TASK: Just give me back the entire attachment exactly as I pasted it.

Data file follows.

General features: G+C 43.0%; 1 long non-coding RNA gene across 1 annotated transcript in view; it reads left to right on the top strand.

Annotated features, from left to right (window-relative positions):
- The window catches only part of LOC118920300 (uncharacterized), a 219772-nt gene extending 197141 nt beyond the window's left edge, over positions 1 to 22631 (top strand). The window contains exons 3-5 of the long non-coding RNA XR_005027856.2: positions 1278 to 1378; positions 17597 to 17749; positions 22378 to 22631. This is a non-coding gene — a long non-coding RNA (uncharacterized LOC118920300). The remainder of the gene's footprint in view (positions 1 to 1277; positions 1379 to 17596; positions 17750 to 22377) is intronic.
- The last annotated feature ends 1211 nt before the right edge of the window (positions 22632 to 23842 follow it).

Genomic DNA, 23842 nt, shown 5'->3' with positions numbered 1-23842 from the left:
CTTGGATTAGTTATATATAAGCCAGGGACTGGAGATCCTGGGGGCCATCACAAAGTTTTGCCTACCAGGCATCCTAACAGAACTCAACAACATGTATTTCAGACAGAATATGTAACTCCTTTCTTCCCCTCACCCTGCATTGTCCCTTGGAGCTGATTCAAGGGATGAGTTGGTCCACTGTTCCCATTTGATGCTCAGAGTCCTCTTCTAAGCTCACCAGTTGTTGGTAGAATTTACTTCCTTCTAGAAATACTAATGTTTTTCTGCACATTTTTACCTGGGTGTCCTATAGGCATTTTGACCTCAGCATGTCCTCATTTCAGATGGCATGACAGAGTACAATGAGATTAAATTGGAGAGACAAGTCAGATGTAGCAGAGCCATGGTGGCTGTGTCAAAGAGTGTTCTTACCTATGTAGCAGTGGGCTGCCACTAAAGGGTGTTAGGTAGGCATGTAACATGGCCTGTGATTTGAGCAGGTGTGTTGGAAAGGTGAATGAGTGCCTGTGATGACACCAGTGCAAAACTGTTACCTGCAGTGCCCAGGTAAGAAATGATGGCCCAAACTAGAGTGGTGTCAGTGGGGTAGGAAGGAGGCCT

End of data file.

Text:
General features: G+C 43.0%; 1 long non-coding RNA gene across 1 annotated transcript in view; it reads left to right on the top strand.

Annotated features, from left to right (window-relative positions):
- The window catches only part of LOC118920300 (uncharacterized), a 219772-nt gene extending 197141 nt beyond the window's left edge, over positions 1 to 22631 (top strand). The window contains exons 3-5 of the long non-coding RNA XR_005027856.2: positions 1278 to 1378; positions 17597 to 17749; positions 22378 to 22631. This is a non-coding gene — a long non-coding RNA (uncharacterized LOC118920300). The remainder of the gene's footprint in view (positions 1 to 1277; positions 1379 to 17596; positions 17750 to 22377) is intronic.
- The last annotated feature ends 1211 nt before the right edge of the window (positions 22632 to 23842 follow it).

Genomic DNA, 23842 nt, shown 5'->3' with positions numbered 1-23842 from the left:
CTTGGATTAGTTATATATAAGCCAGGGACTGGAGATCCTGGGGGCCATCACAAAGTTTTGCCTACCAGGCATCCTAACAGAACTCAACAACATGTATTTCAGACAGAATATGTAACTCCTTTCTTCCCCTCACCCTGCATTGTCCCTTGGAGCTGATTCAAGGGATGAGTTGGTCCACTGTTCCCATTTGATGCTCAGAGTCCTCTTCTAAGCTCACCAGTTGTTGGTAGAATTTACTTCCTTCTAGAAATACTAATGTTTTTCTGCACATTTTTACCTGGGTGTCCTATAGGCATTTTGACCTCAGCATGTCCTCATTTCAGATGGCATGACAGAGTACAATGAGATTAAATTGGAGAGACAAGTCAGATGTAGCAGAGCCATGGTGGCTGTGTCAAAGAGTGTTCTTACCTATGTAGCAGTGGGCTGCCACTAAAGGGTGTTAGGTAGGCATGTAACATGGCCTGTGATTTGAGCAGGTGTGTTGGAAAGGTGAATGAGTGCCTGTGATGACACCAGTGCAAAACTGTTACCTGCAGTGCCCAGGTAAGAAATGATGGCCCAAACTAGAGTGGTGTCAGTGGGGTAGGAAGGAGGCCT